A lot of people want to use OKRs on their worst-performing team because they think if they just add OKRs to a bad team that that will magically fix things – to this I say, no, please start with OKRs in your best team. The best team is interested in being good and will grow and will figure it out. Then you can take those learnings from the best team to the rest.
I’ve also seen people recover by using OKRs just on projects. That teaches you the habit of results-oriented thinking, So, if you had a failure, pull back and try a lighter weight version of OKRs.
In an organisation where OKRs are set for product managers (top-down), how do you know which to focus on?
That’s a problem but you’re a Product Manager – do you get to change the fact that you’ve been handed top-down OKRs? No.
If you have built up that social capital maybe you can have a nice chat with whoever it’s coming from, but that can be a dangerous prospect in general and so I try not to do it unless I think the entire company’s going to burn down if things go sideways.
I prefer to say ok, I’ve been handed these OKRs let’s have a conversation to ask why I’m being given these OKRs. And then I try to make sense out of these OKRs. For example, if I’m given something that’s very metric oriented, I’m like okay, $5 million in revenue, what does that revenue tell us? I do this because sometimes bosses are like all of us, we’re very solution-oriented.
So if you can walk backwards from that thing that they’re throwing at you and say, ‘what’s going on here?’, ‘what do they actually want?’, then you can start to make sense of it.
After that, when you’re talking to your boss, you can use this sense to try to move people from whatever crappy or scattered thinking they’re giving you with the OKRs to a clearer way of thinking. Believe me, if you do it elegantly, it will raise your capital as well, and you might even get your promotion. I’ve been promoted by doing that. You never know!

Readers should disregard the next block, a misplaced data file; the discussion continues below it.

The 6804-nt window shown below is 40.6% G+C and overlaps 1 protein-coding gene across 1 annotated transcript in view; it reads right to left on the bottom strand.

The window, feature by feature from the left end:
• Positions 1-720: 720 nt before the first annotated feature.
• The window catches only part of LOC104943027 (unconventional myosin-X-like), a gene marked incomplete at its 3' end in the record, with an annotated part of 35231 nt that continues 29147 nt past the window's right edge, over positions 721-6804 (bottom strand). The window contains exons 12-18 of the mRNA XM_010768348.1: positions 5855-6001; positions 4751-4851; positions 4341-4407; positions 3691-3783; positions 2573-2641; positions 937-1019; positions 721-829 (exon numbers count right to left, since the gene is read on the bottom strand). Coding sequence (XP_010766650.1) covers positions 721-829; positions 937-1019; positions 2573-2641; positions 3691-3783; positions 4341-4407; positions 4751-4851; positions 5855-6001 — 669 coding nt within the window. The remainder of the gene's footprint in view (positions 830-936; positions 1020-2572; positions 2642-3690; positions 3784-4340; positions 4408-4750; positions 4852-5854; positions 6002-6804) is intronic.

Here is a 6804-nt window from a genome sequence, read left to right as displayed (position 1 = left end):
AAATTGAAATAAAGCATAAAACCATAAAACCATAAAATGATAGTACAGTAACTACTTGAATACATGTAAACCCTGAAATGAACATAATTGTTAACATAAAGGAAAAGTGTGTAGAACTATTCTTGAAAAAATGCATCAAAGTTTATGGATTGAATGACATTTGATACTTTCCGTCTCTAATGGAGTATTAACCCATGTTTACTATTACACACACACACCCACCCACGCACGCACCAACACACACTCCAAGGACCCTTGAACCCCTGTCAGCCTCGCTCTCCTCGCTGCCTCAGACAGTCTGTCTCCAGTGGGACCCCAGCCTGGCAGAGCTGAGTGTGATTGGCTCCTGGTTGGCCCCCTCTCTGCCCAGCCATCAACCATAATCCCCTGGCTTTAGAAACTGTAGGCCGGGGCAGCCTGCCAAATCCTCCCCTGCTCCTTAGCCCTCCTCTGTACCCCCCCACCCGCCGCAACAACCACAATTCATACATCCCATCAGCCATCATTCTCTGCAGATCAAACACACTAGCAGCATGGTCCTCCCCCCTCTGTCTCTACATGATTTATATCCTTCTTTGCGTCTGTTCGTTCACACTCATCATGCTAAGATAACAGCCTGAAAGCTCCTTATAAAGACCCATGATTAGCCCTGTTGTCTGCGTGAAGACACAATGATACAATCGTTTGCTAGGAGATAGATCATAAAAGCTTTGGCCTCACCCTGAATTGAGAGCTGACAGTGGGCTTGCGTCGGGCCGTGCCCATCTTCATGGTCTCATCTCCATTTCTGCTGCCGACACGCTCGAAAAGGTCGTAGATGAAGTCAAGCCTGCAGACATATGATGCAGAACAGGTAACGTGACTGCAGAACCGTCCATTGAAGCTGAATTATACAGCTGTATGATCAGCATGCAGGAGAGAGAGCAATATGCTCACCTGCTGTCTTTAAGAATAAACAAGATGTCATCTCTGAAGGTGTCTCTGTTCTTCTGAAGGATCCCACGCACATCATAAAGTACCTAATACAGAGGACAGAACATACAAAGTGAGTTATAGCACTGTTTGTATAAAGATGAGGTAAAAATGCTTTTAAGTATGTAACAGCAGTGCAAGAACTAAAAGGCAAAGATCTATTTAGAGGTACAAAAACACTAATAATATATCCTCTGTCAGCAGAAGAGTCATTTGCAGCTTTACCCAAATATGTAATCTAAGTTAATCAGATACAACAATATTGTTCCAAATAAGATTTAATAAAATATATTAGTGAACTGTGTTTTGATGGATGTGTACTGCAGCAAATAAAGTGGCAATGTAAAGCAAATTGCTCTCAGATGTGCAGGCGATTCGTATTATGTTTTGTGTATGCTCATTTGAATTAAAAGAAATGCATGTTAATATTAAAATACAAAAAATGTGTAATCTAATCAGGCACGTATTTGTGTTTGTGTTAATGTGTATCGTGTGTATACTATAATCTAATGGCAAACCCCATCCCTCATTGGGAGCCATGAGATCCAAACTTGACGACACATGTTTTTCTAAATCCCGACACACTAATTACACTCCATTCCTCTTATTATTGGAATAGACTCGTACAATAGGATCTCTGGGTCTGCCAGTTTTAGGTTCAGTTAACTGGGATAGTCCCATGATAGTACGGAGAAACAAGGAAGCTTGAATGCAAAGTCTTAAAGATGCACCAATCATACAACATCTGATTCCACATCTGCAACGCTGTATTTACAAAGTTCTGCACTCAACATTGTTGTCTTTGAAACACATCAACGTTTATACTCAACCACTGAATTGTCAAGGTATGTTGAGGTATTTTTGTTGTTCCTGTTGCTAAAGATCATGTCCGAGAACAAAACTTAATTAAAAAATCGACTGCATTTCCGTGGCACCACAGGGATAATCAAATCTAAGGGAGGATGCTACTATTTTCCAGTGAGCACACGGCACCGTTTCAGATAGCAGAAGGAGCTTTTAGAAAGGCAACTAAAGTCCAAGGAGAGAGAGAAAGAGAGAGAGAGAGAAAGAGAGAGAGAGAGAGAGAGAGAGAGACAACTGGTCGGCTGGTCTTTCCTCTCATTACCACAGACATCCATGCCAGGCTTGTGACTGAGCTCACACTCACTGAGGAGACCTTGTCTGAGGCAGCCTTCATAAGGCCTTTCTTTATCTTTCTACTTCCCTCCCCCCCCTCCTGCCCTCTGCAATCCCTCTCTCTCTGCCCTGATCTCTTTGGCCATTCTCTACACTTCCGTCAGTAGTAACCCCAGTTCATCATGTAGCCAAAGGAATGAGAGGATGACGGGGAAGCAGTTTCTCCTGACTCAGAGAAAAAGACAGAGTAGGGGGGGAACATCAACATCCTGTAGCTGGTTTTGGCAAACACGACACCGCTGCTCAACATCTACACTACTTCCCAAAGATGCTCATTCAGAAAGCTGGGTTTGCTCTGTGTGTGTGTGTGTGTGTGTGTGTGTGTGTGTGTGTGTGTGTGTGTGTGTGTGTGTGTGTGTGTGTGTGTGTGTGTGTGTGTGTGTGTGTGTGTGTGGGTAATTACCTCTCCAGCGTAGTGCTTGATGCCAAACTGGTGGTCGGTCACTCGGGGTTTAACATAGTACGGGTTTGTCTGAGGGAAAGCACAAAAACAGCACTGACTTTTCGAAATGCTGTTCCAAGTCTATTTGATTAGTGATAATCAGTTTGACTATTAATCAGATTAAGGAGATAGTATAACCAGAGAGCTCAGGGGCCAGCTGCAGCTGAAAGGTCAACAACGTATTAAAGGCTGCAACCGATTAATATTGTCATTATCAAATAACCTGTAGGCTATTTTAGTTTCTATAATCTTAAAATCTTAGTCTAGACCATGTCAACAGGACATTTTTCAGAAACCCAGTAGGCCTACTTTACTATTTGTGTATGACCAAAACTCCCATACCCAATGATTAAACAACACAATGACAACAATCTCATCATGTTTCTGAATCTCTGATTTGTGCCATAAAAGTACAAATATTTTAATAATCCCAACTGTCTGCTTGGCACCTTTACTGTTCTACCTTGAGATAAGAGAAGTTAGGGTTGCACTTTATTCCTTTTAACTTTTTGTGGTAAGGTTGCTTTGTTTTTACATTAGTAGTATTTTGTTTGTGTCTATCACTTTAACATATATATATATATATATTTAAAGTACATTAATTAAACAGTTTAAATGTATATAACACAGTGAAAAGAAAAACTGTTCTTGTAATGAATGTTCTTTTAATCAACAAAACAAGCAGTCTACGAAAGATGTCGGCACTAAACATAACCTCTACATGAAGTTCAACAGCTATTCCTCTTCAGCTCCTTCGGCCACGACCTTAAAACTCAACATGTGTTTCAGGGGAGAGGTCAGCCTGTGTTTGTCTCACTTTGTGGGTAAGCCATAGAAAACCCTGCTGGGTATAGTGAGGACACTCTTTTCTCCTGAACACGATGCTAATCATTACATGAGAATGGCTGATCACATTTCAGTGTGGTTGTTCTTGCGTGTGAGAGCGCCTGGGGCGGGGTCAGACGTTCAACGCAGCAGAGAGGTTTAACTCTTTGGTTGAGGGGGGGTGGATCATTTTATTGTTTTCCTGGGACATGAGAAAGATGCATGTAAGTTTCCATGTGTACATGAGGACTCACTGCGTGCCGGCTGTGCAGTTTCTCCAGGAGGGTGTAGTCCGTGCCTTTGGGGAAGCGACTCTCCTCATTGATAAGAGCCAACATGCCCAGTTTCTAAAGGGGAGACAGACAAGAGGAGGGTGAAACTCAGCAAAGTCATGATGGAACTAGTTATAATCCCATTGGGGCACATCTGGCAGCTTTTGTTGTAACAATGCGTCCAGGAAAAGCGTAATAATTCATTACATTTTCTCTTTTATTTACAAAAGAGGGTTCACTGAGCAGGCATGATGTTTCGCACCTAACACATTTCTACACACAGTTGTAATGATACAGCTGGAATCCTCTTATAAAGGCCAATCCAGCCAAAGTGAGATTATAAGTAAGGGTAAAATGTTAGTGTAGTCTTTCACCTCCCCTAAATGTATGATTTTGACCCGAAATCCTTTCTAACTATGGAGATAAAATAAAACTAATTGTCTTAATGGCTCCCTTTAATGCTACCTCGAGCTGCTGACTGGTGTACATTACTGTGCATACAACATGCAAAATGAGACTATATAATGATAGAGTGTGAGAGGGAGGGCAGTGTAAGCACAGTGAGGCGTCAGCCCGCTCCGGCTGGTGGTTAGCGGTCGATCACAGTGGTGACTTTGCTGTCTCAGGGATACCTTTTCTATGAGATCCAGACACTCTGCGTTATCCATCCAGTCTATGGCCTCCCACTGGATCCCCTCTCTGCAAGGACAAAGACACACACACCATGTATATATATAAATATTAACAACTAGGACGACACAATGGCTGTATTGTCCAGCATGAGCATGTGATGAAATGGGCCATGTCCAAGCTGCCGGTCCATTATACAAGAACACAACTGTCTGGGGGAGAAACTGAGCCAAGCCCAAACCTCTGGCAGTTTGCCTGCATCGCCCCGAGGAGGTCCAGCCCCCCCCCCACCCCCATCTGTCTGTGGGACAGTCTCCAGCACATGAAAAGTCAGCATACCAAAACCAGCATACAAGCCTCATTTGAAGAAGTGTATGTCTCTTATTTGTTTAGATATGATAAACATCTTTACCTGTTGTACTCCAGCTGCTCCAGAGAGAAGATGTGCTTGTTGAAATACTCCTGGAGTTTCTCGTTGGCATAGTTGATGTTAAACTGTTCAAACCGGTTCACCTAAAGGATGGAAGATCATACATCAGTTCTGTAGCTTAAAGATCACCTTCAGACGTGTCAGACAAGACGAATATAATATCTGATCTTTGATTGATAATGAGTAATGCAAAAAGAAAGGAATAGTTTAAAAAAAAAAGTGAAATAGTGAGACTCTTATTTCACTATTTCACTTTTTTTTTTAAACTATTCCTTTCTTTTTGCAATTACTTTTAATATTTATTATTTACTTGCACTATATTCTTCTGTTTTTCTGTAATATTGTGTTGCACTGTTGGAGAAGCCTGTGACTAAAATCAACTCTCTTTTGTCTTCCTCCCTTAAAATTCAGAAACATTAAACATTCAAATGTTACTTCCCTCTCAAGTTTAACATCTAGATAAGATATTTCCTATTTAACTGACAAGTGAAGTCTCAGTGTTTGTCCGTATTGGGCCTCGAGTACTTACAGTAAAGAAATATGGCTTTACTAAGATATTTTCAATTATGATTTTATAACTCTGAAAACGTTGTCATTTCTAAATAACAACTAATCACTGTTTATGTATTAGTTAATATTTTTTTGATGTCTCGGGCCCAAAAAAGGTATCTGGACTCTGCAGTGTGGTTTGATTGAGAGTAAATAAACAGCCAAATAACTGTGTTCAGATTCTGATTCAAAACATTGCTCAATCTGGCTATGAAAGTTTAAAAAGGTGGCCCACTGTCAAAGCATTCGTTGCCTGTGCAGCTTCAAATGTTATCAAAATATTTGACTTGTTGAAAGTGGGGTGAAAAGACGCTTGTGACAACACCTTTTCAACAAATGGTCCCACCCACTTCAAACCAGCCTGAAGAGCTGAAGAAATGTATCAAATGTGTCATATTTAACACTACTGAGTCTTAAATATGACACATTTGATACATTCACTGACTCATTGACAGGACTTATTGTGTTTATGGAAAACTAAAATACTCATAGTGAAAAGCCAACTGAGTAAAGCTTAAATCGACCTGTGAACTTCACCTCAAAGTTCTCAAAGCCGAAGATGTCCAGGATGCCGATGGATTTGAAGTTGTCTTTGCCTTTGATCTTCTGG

Should an organisation avoid having both a roadmap and OKRs at the same time?
A roadmap should be more about things we’re doing to achieve our OKR. I prefer pipelines over roadmaps but roadmaps are usually committed and pipelines are usually ‘here’s the pile of stuff we think might affect the metrics’. So, once you have clean OKRs, you should be able to come up with a lot of things you think you can do to hit them.
This gets into timescales when you’re a tiny company. Three months is fine if you’re small, but if you’re working with a bigger company we’re talking about having OKRs for the year and then you can theme each quarter to get to that end result.
This is classic product management stuff but essentially, don’t let the tail wag the dog. Make sure you start with the OKRs and then move on to your pipeline, or your roadmap.
How can you help people to embrace autonomy when they’ve been stuck in a command and control situation?
Go slow. Changing teams takes time.
I recommend the book, The TAO of Coaching. It talks a lot about how to move people from doing what you tell them to do, to giving you answers.
I also wrote about this topic in Working the Weekly 1:1 where I talk about a system that’s called GROW. This involves constantly avoiding giving answers to slowly teach people how to be autonomous.
With teams, you have to pick who looks like they’re going to be able to grow into it, and some people won’t.
When I first managed, I had a team of designers and I thought all designers were more or less alike. I thought they were all creative people who would assault new things and I had this one woman who just made banners. That’s what she did and so I thought ok, we’re going to rotate everybody’s position.
We had the banner lady work on this new project and a guy who was an out of the box thinker made banners for a couple of weeks. Oh my gosh, what a mess!
Everybody should have the chance to grow into what they can, but as a manager, you also have to respect that maybe she just wants to come to make some beautiful banners, go home at five o’clock – not everybody wants work to take over their entire life. And those people are really valuable because those damn banners aren’t gonna make themselves and it breaks the heart of somebody who doesn’t like it.
So, as a manager, there are things you can do to help grow the people who want to grow in that way, but also there are things you can do to support the people who make the company work – you need both those kinds of people.
Limiting OKRs to just a few – how do you ensure you do what’s important and also not drop things?
Well, there’s the first problem. OKRs aren’t everything you do, they’re the one thing you’re worried you won’t do.
People think of it as a way of managing all the activities and it really shouldn’t be.
OKRs are most powerful when we go back to the old Eisenhower matrix, which is important and urgent, there are all these things that are really important but they’re not urgent, and they don’t get done. And things are unimportant, but urgent that do get done.
Life is so full of distractions that we often forget to do this really critical strategic thing so OKRs are a way of making important things urgent by saying we’re doing them now and we’re doing them in this timeframe. But there’s also a bunch of other things you still have to do.